In this book, one of the authors' objectives is to study the society of Koreans and Japanese as a medium between the Japanese authorities and the Korean bourgeoisie. However, Uchida believes that the Japanese settlers did not perform this function, they should be regarded as an independent group, whose interests often conflicted with the interests of the Japanese authorities and coincided with the interests of the Koreans.

Colonial modernization of Korea was not solely the result of the “civilizing” and modernization of Japan. The book offers a new vision of the processes that happened in the past.  In this case, the study can hinder by the lack of access to the contemporary situation in North and South Korea and personal attitude of the authors towards the history of this territory.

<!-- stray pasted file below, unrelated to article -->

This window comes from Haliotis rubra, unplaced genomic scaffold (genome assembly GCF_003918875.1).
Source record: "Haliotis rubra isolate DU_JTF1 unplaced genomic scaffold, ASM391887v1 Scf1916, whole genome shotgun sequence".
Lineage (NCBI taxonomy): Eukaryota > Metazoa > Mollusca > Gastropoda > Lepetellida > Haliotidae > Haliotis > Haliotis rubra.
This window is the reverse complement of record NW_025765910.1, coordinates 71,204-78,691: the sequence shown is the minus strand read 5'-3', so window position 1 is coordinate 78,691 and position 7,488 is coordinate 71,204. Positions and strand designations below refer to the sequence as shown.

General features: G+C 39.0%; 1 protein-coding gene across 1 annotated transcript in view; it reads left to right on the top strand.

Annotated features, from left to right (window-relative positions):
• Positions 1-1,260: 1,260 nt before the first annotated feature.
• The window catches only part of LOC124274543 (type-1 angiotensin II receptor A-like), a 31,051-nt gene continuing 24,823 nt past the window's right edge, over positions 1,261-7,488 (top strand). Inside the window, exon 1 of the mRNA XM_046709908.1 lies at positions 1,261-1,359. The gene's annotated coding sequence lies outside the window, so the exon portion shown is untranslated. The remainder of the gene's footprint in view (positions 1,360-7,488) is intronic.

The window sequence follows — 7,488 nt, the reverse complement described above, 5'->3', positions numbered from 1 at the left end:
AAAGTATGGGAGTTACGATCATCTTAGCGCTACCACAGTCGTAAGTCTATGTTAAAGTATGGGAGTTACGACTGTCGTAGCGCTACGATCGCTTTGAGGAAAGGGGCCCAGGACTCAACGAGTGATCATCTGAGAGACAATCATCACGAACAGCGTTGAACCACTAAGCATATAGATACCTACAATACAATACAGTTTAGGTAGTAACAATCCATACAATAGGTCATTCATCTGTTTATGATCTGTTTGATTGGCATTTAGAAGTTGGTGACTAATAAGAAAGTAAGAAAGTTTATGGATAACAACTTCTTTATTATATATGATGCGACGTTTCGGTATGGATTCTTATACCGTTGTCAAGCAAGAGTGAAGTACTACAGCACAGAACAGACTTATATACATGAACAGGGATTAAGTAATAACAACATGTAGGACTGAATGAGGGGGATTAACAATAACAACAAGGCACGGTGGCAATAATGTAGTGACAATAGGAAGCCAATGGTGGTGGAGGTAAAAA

In addition to industrialization and agricultural development, the colonial power influenced the fields of education and health. Indeed, the achievements in education show that 40% of school-age Koreans were enrolled in primary education during the period. It happened because the first Keijō Imperial University (Seoul) was opened. Besides, the number of vocational and evening schools increased. The Governor-general changes the Korean script. On October 29, 1933, it was approved the use the standardized printing Korean alphabet Hangul. However, the training plans in schools continued to reflect the goals of the colonial authorities. It was vital to create a well-developed life for Koreans, but it should have been done in the Japanese perspective.